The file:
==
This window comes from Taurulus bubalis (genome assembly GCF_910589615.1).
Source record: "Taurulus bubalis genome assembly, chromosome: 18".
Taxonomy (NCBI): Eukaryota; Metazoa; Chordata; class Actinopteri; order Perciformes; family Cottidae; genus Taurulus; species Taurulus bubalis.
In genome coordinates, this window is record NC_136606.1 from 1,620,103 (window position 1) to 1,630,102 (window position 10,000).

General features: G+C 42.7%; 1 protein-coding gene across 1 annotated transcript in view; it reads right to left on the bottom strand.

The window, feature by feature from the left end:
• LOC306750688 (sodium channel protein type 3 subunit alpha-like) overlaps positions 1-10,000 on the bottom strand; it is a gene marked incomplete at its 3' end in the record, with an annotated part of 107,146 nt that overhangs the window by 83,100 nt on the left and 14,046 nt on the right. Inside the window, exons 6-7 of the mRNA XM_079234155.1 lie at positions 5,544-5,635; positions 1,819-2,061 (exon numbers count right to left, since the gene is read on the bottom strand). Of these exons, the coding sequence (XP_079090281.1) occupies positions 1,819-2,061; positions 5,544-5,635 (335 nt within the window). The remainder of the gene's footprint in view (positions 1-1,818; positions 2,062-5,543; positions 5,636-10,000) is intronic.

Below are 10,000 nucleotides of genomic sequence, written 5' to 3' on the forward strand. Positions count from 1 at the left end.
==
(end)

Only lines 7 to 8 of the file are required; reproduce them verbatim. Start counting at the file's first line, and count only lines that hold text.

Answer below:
• LOC306750688 (sodium channel protein type 3 subunit alpha-like) overlaps positions 1-10,000 on the bottom strand; it is a gene marked incomplete at its 3' end in the record, with an annotated part of 107,146 nt that overhangs the window by 83,100 nt on the left and 14,046 nt on the right. Inside the window, exons 6-7 of the mRNA XM_079234155.1 lie at positions 5,544-5,635; positions 1,819-2,061 (exon numbers count right to left, since the gene is read on the bottom strand). Of these exons, the coding sequence (XP_079090281.1) occupies positions 1,819-2,061; positions 5,544-5,635 (335 nt within the window). The remainder of the gene's footprint in view (positions 1-1,818; positions 2,062-5,543; positions 5,636-10,000) is intronic.

Below are 10,000 nucleotides of genomic sequence, written 5' to 3' on the forward strand. Positions count from 1 at the left end.